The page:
Vyacheslav Trubnikov, Army General, Ambassador Extraordinary and Plenipotentiary, member of the Institute of World Economy and International Relations and the PIR Center Executive Board, and Director of the Foreign Intelligence Service of the Russian Federation (1996 — 2000):
“The wide range of his personal qualities and professional skills evoked a great variety of at times contradictory responses and opinions. There was consistent agreement among these opinions that Gennady Mikhailovich possessed what is now commonly known as ‘charisma’ — whether as a friend or boss, as a recruiter or sophisticated diplomat and negotiator, as a fountain of humor and sarcasm or deeply serious analyst of international affairs, defending his point of view with impeccable logic. Without aiming for an authentic translation, I personally interpret this word or concept, foreign as it is to the Russian language, as a kind of attractive and even provocative charm… The manly essence of Gennady Mikhailovich invariably manifested in what the Russian language calls ‘character’. This particular character could not be associated with something sweet, for at its core lay a blend of unbending will and integrity.”
Vladimir Orlov, Founder and Director of the PIR Center:
“What struck me about Gennady Mikhailovich — and what continued to amaze and delight me throughout the two decades that we were acquainted — was his passion for and experience with all topics that we discussed. He never displayed bureaucratic indifference or boredom. On the contrary, his demeanor was that of a passionate professional who would delve into the depths of nonproliferation issues with all his being, not once treating it as ‘just a duty’. He always cared.
It is just as important to understand that his involvement was not emotional in nature, but rather based on knowledge. ‘Knowledge is power,’ Gennady Mikhailovich told me, giving me his typical smirk, ‘and we happen to have that knowledge.”
Roland Timerbaev, Ambassador Extraordinary and Plenipotentiary and member of the PIR Center Advisory Board:
“Gennady Mikhailovich Evstafiev dedicated his life to serving his country and strengthening international security. I am grateful to have been fortunate enough to work side by side with this remarkable man for many years.
Gennady Evstafiev was one of the patriarchs of nuclear nonproliferation. No matter what office he held, Gennady Mikhailovich made considerable contributions to strengthen the nonproliferation and disarmament regime. From 1981 to 1985, he served as Special Assistant to the UN Secretary-General (that is when we became acquainted). Evstafiev played a key role in preparing the Russian Foreign Intelligence Service’s public reports “A New Challenge After the Cold War: Proliferation of Weapons of Mass Destruction” (1993) and “The Treaty on the Nonproliferation of Nuclear Weapons: Problems of Extension” (1995). To this day, the publication of these reports remains an example of special services’ analytic work and ability to engage the public in dialogue. He was also an active participant in the historical 1995 NPT Review and Extension Conference.
After his retirement from public service, he continued to study questions of arms control while working with the PIR Center. For Gennady Mikhailovich, strengthening the nonproliferation and disarmament regime was a matter of in-depth analysis with the goal of finding optimal, balanced solutions. Gennady Evstafiev will always be remembered by his friends and associates.”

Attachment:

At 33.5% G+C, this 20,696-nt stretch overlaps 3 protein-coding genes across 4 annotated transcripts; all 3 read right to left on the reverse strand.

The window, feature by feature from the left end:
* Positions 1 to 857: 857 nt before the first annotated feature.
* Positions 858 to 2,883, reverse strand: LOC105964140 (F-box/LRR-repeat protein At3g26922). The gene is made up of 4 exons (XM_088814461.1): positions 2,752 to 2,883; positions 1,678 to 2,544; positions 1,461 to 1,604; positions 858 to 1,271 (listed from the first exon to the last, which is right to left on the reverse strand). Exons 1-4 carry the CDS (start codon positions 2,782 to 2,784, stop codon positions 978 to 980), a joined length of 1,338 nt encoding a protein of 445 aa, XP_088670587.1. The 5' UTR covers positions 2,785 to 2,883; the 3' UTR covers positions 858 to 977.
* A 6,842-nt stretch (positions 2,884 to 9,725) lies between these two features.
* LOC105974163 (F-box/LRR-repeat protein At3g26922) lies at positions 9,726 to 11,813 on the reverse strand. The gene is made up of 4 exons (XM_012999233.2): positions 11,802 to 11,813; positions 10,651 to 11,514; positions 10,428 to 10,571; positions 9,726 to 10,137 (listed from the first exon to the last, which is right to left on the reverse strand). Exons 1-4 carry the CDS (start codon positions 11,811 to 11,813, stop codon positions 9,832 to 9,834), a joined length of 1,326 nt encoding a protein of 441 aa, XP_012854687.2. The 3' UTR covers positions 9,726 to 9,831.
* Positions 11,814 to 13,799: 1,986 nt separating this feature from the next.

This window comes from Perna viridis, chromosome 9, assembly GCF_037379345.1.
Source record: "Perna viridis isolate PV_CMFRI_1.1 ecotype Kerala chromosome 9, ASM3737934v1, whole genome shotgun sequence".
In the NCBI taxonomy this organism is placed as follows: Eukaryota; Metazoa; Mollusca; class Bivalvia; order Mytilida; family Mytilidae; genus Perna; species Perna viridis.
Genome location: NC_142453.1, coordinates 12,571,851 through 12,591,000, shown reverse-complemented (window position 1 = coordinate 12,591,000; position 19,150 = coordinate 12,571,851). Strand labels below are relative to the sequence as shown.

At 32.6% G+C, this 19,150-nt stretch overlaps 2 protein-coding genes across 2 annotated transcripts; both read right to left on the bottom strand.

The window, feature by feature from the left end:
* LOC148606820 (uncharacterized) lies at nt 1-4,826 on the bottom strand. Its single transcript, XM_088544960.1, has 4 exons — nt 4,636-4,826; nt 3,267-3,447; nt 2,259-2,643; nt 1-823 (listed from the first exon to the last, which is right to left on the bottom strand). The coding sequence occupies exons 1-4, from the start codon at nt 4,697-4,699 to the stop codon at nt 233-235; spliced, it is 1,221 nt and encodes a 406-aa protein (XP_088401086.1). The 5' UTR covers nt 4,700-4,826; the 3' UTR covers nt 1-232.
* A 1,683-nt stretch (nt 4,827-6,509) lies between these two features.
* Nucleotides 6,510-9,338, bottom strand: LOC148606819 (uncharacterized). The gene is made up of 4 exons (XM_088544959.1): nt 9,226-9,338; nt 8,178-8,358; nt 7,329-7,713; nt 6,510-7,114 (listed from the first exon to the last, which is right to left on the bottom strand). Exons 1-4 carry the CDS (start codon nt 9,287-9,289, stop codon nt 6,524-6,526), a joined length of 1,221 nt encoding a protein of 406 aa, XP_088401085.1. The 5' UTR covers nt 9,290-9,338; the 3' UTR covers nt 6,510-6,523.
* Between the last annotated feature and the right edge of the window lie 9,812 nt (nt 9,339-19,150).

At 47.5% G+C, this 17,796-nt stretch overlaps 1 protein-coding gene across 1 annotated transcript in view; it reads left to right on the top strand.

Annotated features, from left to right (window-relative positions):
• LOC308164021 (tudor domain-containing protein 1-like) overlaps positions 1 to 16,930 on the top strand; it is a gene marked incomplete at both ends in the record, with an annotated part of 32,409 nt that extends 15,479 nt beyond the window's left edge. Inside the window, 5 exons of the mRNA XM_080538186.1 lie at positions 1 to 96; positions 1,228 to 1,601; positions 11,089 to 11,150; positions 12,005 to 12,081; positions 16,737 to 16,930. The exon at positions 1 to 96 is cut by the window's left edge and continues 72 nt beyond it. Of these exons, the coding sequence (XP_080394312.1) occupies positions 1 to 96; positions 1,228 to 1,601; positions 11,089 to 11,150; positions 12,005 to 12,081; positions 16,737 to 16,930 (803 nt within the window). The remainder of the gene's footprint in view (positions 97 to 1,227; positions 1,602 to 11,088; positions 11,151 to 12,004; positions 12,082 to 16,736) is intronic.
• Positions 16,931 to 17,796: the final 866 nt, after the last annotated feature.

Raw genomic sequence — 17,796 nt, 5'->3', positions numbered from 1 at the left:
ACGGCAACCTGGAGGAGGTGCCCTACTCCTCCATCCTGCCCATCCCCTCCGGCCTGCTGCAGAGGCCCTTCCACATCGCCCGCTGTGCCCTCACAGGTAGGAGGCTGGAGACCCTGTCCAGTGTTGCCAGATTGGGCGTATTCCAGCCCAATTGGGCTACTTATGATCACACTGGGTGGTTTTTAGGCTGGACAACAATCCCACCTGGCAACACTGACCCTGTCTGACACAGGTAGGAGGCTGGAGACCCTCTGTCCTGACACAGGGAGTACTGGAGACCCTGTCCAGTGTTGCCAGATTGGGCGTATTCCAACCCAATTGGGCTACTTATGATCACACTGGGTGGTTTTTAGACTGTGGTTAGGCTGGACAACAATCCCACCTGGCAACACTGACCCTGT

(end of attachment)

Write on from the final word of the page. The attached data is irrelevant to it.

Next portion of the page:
Albert Zulkharneev, Director of the PIR Center:
“It is difficult to think of a more valuable experience for a young expert than to meet a man like Gennady Evstafiev at the beginning of his professional career. I am extremely grateful to have been granted this opportunity together with my colleagues at the PIR Center. Everyone has their own special memories — of books that Gennady Mikhailovich recommended, of issues to which he drew attention, or of one of the stories he would tell about his work in Pakistan, his meeting with Honecker or an American billionaire who was curious to find out how much it would cost to buy a Russian nuclear weapon. What was most important were his lessons on reasoning and professionalism, which were an example of deep and encompassing analysis.
Do I have any regrets? Of course — I regret that I did not have enough time to ask questions and that I was not ready for discussions. Gennady Mikhailovich missed almost no defence of interns and prepared for such brainstorming sessions no less attentively than he did for meetings with renowned scientists and politicians. Larisa Vasilevna, Gennady Mikhailovich’s wife, gave us a wooden tray — Gennady Mikhailovich asked us to gather us around it in his home and discuss urgent global issues. We are storing the tray, and we will try to preserve this beloved tradition.
In recent years we have often asked ourselves if expert centers are truly needed and what purpose they should serve. Whenever I am in doubt, I recall this quote from the article “Disarmament returns”: “Carl von Clausewitz once wrote that ‘the greatest mistake people make is fearing the troubles of today more than those of tomorrow.’ This means but one thing: we must learn to anticipate the consequences of the emergence of dangerous new military technologies and classes of weapons through timely political and legal measures. Otherwise we are once again faced with a long and exhausting arms race and severe crises and confrontations.”
Those engaged in analyses of international problems are faced today with complex professional and even ethical challenges. It is not for me to decide how this obstacle will be overcome and by whom, but we have reliable guidelines.”